NORTH WILKESBORO, N.C. —  North Wilkesboro Speedway is gearing up to host NASCAR’s All-Star Race for the second year in a row. The race will bring in fans internationally and millions to the area.

What You Need To Know

  • NASCAR’s All-Star Race created 625 jobs for North Carolinians

  • It increased North Carolina’s statewide economy by $42.4 million

  • Fans came from international locations and all 50 states last year

  • Canadian Mike Westfall jumped at the chance to see the track in action, traveling around 600 miles

Mike Westfall is a huge racing fan, traveling to tracks every year to add to his list.

“We’ve done Daytona, Kentucky, Bristol, Talladega, Richmond, Michigan, Vegas and now here,” Westfall said.

The list of visited tracks and races runs as long as the miles put on tires of the race cars, with Westfall and his companions traveling around 600 miles from Windsor, Ontario, in Canada to the historic track in North Carolina.

“We never thought we were going to be able to get the chance to come here. And then so we were going to go to Watkins Glen this year. But once they scheduled this race, we decided we're going to do it while we can, just make sure we get here,” Westfall said.

Mike Westfall looks at his phone for the other tracks that he plans to visit. (Spectrum News 1)
Mike Westfall looks at his phone for the other tracks that he plans to visit. (Spectrum News 1)

Westfall said he has been a lifelong fan of racing, even participating in the simulation game iRacing, and making the change of plans to see the flag wave at North Wilkesboro is worth every penny. The racing fan said normally to park at the campsite runs around $200, much less than the cost in Wilkes County.

“This one was $800. So it was a little bit of a sticker shock when we first looked into it, but we decided, well, we had to do it, so let's just do it, eat it and get it done,” Westfall said.

According to a press release from Gov. Roy Cooper at the beginning of May, the 2023 NASCAR All-Star Race at North Wilkesboro Speedway increased the value of the statewide economy by $42.4 million.

“We're really excited to have racing back in North Wilkesboro. The track was closed for over 26 years from its last race. The opportunity that came about to bring the track back and kind of the people that were involved in the story is just really inspiring … My goal as a tourism director is to bring more tourists into the community and help sort of diversify our local economy by generating different activities and events and economic development,” said Thomas Salley, of the Wilkes County Tourism Development Authority.

Grants from North Carolina’s Motorsports Relief Fund helped fund renovations of the track that was created by moonshiners and other racers in the state.

With North Wilkesboro Speedway getting $18 million through funding allocated from the American Rescue Plan budget, Salley said the bulk of the funding is going toward getting sewer and water on site at the track.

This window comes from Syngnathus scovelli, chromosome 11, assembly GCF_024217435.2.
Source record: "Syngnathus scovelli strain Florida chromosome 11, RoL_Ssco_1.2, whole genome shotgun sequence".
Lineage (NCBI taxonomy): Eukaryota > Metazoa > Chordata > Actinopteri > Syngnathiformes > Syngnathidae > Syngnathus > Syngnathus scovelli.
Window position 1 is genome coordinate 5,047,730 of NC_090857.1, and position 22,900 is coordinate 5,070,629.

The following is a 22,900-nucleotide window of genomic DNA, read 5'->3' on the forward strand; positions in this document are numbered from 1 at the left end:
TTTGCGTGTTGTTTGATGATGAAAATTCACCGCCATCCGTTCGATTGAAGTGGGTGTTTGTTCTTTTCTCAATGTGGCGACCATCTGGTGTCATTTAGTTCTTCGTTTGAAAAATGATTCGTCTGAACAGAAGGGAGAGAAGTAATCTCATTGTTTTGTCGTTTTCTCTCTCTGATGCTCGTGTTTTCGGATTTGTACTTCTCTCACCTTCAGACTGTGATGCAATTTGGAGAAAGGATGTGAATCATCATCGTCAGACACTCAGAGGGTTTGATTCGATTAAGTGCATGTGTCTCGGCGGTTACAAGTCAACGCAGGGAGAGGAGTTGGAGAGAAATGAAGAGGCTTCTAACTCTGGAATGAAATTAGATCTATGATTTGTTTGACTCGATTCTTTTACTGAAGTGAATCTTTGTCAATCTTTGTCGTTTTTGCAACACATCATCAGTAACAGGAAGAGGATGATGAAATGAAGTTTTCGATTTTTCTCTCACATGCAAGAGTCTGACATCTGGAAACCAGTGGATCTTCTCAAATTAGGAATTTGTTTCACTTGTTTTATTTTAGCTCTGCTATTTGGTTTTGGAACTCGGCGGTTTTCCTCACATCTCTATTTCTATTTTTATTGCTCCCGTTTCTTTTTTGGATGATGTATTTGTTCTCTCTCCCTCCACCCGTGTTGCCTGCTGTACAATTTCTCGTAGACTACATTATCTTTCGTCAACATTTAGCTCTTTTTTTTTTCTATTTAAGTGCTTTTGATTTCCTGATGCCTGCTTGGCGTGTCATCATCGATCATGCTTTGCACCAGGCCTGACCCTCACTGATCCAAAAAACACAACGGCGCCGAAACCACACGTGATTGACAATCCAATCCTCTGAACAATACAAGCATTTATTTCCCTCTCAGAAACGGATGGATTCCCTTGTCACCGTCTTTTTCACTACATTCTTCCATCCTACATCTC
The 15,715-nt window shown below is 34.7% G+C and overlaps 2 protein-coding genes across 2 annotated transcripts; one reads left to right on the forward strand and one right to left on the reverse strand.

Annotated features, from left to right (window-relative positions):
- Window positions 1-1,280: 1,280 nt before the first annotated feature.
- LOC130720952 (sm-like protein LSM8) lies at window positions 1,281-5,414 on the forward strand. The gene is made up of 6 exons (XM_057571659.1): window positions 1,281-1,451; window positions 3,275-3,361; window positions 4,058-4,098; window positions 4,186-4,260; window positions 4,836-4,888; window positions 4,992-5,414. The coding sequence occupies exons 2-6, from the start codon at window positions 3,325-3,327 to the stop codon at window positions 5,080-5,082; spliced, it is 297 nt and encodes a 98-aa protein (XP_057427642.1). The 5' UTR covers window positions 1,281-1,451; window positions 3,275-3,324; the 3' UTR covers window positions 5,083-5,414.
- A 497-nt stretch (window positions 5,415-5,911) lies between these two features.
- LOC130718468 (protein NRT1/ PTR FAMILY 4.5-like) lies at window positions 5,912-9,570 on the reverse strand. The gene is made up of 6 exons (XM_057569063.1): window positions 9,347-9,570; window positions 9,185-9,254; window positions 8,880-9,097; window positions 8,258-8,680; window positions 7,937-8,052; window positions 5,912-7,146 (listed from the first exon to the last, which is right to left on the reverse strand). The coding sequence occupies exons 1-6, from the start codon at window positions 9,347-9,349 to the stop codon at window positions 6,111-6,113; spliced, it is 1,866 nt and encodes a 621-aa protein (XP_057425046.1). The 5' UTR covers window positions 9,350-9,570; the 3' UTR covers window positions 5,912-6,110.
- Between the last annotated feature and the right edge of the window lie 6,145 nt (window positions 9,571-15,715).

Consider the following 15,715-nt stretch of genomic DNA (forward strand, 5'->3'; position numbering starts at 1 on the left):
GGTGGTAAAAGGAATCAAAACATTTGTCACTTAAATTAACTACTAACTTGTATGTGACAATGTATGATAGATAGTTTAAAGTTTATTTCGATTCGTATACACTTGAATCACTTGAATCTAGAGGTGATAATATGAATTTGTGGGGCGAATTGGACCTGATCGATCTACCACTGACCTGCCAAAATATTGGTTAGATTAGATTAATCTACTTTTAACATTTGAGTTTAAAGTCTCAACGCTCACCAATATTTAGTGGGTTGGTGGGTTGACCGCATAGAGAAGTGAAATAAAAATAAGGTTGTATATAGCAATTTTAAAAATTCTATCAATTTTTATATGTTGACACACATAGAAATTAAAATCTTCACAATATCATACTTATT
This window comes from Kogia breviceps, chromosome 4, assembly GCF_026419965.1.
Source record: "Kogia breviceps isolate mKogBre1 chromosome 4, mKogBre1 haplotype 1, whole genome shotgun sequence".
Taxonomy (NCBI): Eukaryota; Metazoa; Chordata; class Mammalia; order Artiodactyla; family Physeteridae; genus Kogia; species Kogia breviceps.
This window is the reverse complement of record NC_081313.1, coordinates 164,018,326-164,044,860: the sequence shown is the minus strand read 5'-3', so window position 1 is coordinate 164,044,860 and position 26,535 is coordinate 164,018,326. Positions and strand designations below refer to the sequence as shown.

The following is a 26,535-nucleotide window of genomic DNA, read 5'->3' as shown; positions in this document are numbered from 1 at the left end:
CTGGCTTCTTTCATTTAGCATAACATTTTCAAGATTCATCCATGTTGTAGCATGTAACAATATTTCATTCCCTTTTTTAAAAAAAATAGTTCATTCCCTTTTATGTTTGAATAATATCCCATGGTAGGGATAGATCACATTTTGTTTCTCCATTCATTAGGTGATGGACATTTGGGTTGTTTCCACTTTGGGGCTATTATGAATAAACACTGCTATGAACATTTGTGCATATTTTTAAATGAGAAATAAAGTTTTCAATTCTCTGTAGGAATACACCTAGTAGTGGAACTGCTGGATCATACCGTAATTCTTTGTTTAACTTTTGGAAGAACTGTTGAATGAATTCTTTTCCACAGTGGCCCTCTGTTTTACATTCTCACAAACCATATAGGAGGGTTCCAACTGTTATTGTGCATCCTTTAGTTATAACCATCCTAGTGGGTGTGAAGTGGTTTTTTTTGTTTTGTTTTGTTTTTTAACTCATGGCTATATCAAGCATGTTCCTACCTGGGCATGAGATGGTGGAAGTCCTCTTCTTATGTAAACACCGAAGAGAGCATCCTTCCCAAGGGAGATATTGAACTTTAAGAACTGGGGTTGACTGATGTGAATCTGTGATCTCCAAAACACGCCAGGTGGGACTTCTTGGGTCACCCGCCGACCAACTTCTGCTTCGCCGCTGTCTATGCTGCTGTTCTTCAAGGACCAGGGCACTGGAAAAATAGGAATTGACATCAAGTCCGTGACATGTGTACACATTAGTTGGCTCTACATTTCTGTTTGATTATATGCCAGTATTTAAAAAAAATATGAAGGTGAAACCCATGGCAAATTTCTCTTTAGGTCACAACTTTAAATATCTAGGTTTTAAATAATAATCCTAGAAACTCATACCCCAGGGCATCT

“The possibilities are endless. We're excited to see how we can leverage our culture and our, you know, the sort of history that we have to introduce new generation of fans to racing and the local history,” Salley said.

Last year’s race created 625 jobs for North Carolinians and led to over $20 million in direct construction and infrastructure investment in Wilkes County.

“Last year we had around 85,000 people that attended All-Star Race activities on the weekend. And of course, the facility was at capacity every day it was open. So we were super excited to see and hear the noise, that's a familiar sight and sound to a lot of folks here that that just makes them feel really good,” Salley said.

The race brought in nearly $29 million in visitor spending.

In the press release from Cooper's office, Speedway Motorsports President and CEO Marcus Smith said in 2023, North Wilkesboro Speedway welcomed fans from all 50 states, including seven foreign countries such as Australia.

Fans are flocking to the forgotten track with tales of moonshine, the golden age of racing and salvaged cars luring them back into history.

Mike Westfall plays cornhole with friends at the campground. (Spectrum News 1)
Mike Westfall plays cornhole with friends at the campground. (Spectrum News 1)

“I talk to people about moonshine and what it means and how the the sport of NASCAR evolved from moonshine making and running, you know, you just see people's eyes light up and there's something magical about the story. And I think the moonshine story in particular has this sort of Robin Hood element to it. This is a universal kind of human story that people, everybody can relate to. But today, modern moonshine is nothing like what it was years ago,” Salley said.

But whether fans are basking in the history of their favorite drivers who once zoomed around this short track or finding new loyal fan bases, the town is excited to be recognized in what once was one of the most booming economies in the state and produced many Fortune 500 companies.

“We hope that the speedway will be a catalyst to bringing business and industry into the community because they recognize that this area has such a rich history of entrepreneurism and just determination and creativity. All those characteristics that made Wilkes County … people had to make things and create because they couldn't get it from anywhere else because this area was so isolated from the rest of the area,” Salley said.

Salley says he is excited to see where the track goes and what it means for the town, residents and the state. But fans are just excited to feel the rumble of the cars whizzing back.

“I'm excited to smell the race fuel burning. I haven't smelled it in a while and do for some reason, and I just want to hear it and see it and enjoy it,” Westfall said.

Events are taking place throughout the week at North Wilkesboro Speedway and NASCAR’s All-Star Race will start at 8 p.m. Sunday.